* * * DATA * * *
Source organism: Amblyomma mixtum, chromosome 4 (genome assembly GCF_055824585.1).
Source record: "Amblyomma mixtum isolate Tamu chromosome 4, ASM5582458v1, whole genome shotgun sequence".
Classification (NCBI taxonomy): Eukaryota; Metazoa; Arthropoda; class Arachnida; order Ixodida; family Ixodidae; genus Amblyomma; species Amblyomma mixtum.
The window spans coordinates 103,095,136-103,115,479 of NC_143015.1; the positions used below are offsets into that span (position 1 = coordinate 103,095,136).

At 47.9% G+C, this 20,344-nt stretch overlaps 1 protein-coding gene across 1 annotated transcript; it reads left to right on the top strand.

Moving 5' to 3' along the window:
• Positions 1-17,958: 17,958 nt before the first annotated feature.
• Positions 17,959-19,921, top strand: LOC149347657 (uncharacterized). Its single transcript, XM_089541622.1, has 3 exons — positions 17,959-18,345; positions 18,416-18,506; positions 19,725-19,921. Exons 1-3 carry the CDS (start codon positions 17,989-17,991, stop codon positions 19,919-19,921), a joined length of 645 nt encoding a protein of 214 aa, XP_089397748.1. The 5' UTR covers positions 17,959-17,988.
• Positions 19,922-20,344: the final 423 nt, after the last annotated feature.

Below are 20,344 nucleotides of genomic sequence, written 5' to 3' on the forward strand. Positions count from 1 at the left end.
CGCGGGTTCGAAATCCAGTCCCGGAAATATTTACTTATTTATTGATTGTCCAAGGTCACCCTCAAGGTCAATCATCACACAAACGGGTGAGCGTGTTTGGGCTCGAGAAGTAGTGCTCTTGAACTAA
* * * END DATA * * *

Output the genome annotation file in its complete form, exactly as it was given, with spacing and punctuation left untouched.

Source organism: Amblyomma mixtum, chromosome 4 (genome assembly GCF_055824585.1).
Source record: "Amblyomma mixtum isolate Tamu chromosome 4, ASM5582458v1, whole genome shotgun sequence".
Classification (NCBI taxonomy): Eukaryota; Metazoa; Arthropoda; class Arachnida; order Ixodida; family Ixodidae; genus Amblyomma; species Amblyomma mixtum.
The window spans coordinates 103,095,136-103,115,479 of NC_143015.1; the positions used below are offsets into that span (position 1 = coordinate 103,095,136).

At 47.9% G+C, this 20,344-nt stretch overlaps 1 protein-coding gene across 1 annotated transcript; it reads left to right on the top strand.

Moving 5' to 3' along the window:
• Positions 1-17,958: 17,958 nt before the first annotated feature.
• Positions 17,959-19,921, top strand: LOC149347657 (uncharacterized). Its single transcript, XM_089541622.1, has 3 exons — positions 17,959-18,345; positions 18,416-18,506; positions 19,725-19,921. Exons 1-3 carry the CDS (start codon positions 17,989-17,991, stop codon positions 19,919-19,921), a joined length of 645 nt encoding a protein of 214 aa, XP_089397748.1. The 5' UTR covers positions 17,959-17,988.
• Positions 19,922-20,344: the final 423 nt, after the last annotated feature.

Below are 20,344 nucleotides of genomic sequence, written 5' to 3' on the forward strand. Positions count from 1 at the left end.
CGCGGGTTCGAAATCCAGTCCCGGAAATATTTACTTATTTATTGATTGTCCAAGGTCACCCTCAAGGTCAATCATCACACAAACGGGTGAGCGTGTTTGGGCTCGAGAAGTAGTGCTCTTGAACTAA